If you think that the tax rates will shoot up in the near future, you should start making preparations to create a Roth IRA account. It isn’t uncommon for the U.S Congress to boost revenue to clear the debt by hiking the tax rates across the board. If you contribute to Roth IRA, you can enjoy the benefits of taking out tax-free contributions and cushion yourself from the uncertainty of the tax future.

If You don’t Like RMDs
You need not take RMDs (Required Minimum Distribution) in Roth IRA, which differentiates it from 401(k)s or traditional IRAs. There will be occasions where you wouldn’t need an annual distribution but with 401(k) and traditional IRA you would still have to withdraw the minimum amount. This isn’t the case with Roth IRA. You can allow your IRAs to grow for as long as you want without withdrawing any money. Additionally, you can make the withdrawals in any increment as they will have no effect on modified adjusted gross income.

If You Want to Access your Cash in Case of an Emergency
Roth IRA allows you to have financial flexibility by ensuring that you have access to cash in any case of emergency. As the contributions are made with after-tax dollars, you can remove them at any time, for any reason, without paying any penalty or tax.

If You want a Tax-Free Income for your Family and Heirs
If you are looking forward to passing along your tax-free money to your heirs upon your passing, then Roth IRA would be a great option to consider. Your assets will compound through the years and your beneficiaries would be left with a sizable inheritance, which they can withdraw without paying any tax on it.

If you need any help with retirement planning, get in touch with us SD Retirement Plans today!

How to Get Penalty-Free Retirement Withdrawals at the Age of 55

Posted by on Jan 16, 2017 in Blog | 0 comments

161019_RET_TapRetirement

You want penalty-free retirement withdrawals as much as the next day right?

If you invest in various plans such as IRA and 401(k), then you would know that for tapping a 401(k) free of the 10% early withdrawal penalty, you have to be at least 59½ years of age. But what if you want to retire earlier than that, say by the age of 55, and still be able to take out penalty-free distributions? The good news is you can. Are the ‘hows’ and ‘whens’ already running through your mind? The following points will answer all your questions.

The Exception
The one exception to being able to tap into your retirement savings early and not paying any penalty on the withdrawals is that you have to leave your employer in the year you turn 55 or older. If you do so, you can take distributions from your 401(k) without penalty but you would still owe tax on the withdrawals. For example, you have to pay $2,500 on a $10,000 payout at a 25% tax rate but you will avoid the 10% ($1,000 in this case) early withdrawal penalty.

It doesn’t really matter how you part ways with your employer. You can retire, get laid off or even get fired, but as long as you are 55 years by the end of the year you leave the job, the rule will apply. If you leave your job in January and turn 55 in December, then the 401(k) or 403(b) payouts anytime during the year are penalty-free. However, if you retire in December and turn 55 the following January, you will be stuck with the penalty until you turn 59½ years.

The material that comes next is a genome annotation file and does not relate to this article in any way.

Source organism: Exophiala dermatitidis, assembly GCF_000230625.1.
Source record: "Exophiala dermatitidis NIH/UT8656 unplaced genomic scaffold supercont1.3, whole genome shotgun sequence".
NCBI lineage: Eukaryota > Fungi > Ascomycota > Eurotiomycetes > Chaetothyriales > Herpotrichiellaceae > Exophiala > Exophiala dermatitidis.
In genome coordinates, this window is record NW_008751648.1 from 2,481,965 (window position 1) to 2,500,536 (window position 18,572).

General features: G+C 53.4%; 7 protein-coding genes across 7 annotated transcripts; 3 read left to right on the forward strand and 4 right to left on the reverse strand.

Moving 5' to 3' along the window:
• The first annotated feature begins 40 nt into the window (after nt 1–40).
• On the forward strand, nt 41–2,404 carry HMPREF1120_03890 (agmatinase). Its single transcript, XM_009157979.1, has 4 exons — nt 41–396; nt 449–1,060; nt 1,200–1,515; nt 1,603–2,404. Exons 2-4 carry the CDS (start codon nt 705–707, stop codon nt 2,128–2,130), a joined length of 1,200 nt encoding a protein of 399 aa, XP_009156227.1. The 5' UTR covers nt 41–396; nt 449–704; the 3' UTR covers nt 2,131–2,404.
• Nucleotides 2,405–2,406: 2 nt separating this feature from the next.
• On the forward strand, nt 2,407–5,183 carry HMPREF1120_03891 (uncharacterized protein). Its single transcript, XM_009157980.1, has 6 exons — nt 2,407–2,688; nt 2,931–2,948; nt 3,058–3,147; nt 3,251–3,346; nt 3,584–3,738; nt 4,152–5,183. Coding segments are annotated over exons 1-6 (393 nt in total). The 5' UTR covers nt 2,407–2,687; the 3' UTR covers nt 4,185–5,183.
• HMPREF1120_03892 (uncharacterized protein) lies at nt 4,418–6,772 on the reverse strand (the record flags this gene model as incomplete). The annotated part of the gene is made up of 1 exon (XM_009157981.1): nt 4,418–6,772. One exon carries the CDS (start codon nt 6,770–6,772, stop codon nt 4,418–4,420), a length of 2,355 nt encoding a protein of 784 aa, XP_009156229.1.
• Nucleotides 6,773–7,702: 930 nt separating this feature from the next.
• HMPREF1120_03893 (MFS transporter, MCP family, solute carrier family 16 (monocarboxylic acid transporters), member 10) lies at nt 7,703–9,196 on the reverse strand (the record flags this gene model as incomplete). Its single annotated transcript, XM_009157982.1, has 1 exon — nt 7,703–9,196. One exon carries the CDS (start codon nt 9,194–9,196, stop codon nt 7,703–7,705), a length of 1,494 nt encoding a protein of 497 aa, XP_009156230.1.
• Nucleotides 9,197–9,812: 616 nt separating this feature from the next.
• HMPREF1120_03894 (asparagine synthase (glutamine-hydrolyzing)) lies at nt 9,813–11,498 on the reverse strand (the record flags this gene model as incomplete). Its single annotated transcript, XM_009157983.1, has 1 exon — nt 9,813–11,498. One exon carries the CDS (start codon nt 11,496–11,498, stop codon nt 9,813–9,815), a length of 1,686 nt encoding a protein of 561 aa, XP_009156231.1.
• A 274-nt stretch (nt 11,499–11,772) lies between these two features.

Plans Supporting this Exemption
It is important to remember that this exemption is only applicable to the funds in your 401(k) and 403(b) accounts. You must already be familiar with the former, let’s take a quick peek into the latter.

403(b) is a retirement plan that is created for certain employees of the non-profit sector, public school, and tax-exempt organizations and ministers. Individual 403(b) accounts are established and maintained by eligible employees. Those with the 403(b) plan have the ability to match payroll-deducted contributions, which is an employment incentive. These contributions then grow tax-free, often for decades, resulting in a significant increase in the initial investment.

If you turn 55 the year you leave your employer, you can withdraw penalty-free income through these two accounts, however if you decide to roll those funds over into an IRA after you leave your job and then want to withdraw some money, you’ll be subjected the 10% early withdrawal penalty until you turn 59½.

So, go through all your options carefully during retirement planning and choose the plan that benefits you the most. We, at SD Retirement Plans, can guide you through this process efficiently, so that you get maximized benefits from the plan.

Understanding Different Phases of Creating Retirement Income

Posted by on Jan 9, 2017 in Blog | 0 comments

saving for retirement

Image Credit:onlinefinancialtips.com

Are you worried about retiring without stress? Read on to find out how you can do just that.

Retirement income, savings, IRA, 401(k)s, assets — these are just some of the words that you will hear quite frequently during your professional life. Going through the ups and downs of your career and planning for your retirement, which may be thirty-forty years from now, may seem really overwhelming, but unfortunately it is something you have to pay attention to early on in your career. In this article, we addressed different retirement related issues and phases that you will probably find yourself facing in the near future.